Person talking about Pagespeed results

I take a personal interest in fast running ecommerce installations. I love it when you can click through an online shop as if it were hosted on your own hard drive and lucky for a guy like me – the industry has been moving in the same direction. I mean, Google and customers alike favor fast loading pages, so why shouldn’t you be interested in this?

It should not surprise anyone that when our client started tracking their competitiveness, I jumped at the opportunity to improve their position. Four months later and we have reached the top for all fashion stores in the UK, top 10 overall and got a decent 90+ desktop & 70+ mobile score on Google PageSpeed. It’s been a rocky path with many setbacks. And so I figured I’d start a small series of blogposts that dig deeper into all the optimizations we did to achieve this goal.

TL;DR: To see all changes at a glance, check our “Web Performance Tuning Checklist 2021

The Basics

Let’s start with the basics: website performance is usually measured across multiple key metrics. Google refers to these key performance indicators as “Core Web Vitals”.  You can argue about the usefulness of each, but they are quite helpful to understand how your website loads. Here’s a quick overview of what is measured:

  • Largest Contentful Paint (LCP)
    How fast does your website load (this should be within 2.5s)
  • First Input Delay (FID)
    How quickly can users interact (this should be less than 100ms)
  • First Contentful Paint (FCP)
    How long does it take until the first block of content is visible to the user (This should be within 1.5s)
  • Cumulative Layout Shift (CLS)
    How long does your website shift around while rendering (this should be less than 0.1)

There are additional KPIs that should be of interest to you:

  • Time to first byte (TTFB)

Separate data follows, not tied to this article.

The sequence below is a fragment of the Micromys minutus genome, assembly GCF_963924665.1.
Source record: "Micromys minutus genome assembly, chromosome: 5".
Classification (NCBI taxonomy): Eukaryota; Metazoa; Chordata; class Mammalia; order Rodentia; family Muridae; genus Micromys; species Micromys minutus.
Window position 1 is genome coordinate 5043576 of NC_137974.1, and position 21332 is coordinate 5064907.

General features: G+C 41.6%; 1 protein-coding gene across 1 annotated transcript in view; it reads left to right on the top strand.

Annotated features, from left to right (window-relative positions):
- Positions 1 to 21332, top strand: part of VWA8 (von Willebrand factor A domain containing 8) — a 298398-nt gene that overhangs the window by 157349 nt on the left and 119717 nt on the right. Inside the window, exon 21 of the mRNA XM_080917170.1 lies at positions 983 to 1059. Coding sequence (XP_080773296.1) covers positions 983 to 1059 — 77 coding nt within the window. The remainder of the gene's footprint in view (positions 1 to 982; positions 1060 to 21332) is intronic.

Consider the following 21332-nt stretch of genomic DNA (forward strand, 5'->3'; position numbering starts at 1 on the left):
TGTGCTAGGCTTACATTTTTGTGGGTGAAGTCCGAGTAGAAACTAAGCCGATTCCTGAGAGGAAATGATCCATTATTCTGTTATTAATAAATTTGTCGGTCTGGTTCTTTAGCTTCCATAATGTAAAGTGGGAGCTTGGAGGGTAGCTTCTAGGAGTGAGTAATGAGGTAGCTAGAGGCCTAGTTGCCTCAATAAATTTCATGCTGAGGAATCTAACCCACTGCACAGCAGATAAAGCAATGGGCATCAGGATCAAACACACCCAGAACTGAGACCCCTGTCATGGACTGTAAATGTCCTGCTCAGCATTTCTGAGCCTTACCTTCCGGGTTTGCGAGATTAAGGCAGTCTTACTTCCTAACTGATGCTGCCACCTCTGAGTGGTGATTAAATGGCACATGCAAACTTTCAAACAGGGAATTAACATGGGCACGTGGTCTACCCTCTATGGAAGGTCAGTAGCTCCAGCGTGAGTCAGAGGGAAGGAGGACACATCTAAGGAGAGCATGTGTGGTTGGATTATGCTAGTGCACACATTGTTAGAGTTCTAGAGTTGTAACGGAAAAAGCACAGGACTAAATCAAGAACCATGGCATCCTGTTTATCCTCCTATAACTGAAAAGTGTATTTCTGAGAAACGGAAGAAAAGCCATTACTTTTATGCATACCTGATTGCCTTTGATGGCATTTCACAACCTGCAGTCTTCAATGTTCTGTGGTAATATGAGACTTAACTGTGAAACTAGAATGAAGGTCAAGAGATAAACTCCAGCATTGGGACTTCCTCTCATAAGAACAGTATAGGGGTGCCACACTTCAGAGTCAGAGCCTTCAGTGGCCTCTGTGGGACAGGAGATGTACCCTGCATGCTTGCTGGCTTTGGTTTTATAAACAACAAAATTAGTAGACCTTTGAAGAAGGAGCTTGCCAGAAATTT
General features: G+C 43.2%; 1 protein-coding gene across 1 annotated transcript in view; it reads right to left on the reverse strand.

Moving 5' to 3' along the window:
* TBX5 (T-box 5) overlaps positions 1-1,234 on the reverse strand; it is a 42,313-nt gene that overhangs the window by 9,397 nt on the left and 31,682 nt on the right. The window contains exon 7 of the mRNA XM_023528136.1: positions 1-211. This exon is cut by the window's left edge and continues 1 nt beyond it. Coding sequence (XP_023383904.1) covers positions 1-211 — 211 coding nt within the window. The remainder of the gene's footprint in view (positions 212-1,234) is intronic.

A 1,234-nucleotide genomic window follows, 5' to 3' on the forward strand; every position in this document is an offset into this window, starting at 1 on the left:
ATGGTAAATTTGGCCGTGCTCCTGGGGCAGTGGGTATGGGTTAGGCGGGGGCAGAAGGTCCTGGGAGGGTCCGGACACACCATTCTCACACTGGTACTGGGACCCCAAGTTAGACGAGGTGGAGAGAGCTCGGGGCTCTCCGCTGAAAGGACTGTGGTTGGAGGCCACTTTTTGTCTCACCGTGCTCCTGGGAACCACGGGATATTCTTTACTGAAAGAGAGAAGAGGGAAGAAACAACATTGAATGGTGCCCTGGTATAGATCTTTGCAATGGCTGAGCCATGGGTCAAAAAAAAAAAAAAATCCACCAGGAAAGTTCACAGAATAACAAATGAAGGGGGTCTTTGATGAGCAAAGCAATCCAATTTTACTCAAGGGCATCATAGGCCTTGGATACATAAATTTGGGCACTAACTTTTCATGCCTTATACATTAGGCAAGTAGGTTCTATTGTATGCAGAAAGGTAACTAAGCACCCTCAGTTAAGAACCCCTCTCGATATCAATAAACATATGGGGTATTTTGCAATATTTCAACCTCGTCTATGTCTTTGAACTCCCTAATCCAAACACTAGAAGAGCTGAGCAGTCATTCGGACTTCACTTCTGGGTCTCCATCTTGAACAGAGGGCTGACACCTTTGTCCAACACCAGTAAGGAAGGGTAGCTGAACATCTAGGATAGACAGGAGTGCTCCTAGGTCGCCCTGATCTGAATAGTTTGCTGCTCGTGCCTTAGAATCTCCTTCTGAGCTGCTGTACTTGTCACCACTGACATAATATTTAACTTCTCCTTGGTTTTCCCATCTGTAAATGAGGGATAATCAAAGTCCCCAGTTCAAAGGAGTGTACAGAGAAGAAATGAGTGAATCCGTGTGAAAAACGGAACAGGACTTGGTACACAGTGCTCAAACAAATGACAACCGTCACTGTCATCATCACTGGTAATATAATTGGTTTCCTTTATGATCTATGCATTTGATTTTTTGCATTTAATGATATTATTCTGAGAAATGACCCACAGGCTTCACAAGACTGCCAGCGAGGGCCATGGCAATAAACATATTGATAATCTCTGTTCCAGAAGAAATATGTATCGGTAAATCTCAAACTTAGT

How long since the user requested the page until the server sends something
  • Total Blocking Time (TBT)
    How long a page is blocked from responding to user input

Additional measurements can be interesting, too, but usually when you optimize for all of the above, you will automatically optimize the others. In fact, most of what you do will have some relevance to other key indicators.

You have to be aware that Google’s PageSpeed and Lighthouse will differentiate the core web vitals for desktop and mobile users, and they will assume that a very old and slow mobile device and internet connection will be used for the rendering. You should also keep in mind, that all tools are unprecise and you should be with the tool your choose. We opted for creating an average out of multiple Pagespeed calls and only cross-checked with Lighthouse in case we’d miss something.

Graph showing a downward trend on average page load time.Most websites tend to optimize for desktop because it is easier to achieve a yellow and green rating. That is a mistake – aim for a decent mobile rating. You will only need to work on some CLS optimizations for desktop afterwards. Perhaps I should also mention consistency in testing here: Lighthouse vs. pagespeed vs. GTMetrix or Webpagespeed test – you have to make up your mind on how you test, and keep up analysing your page over a longer period.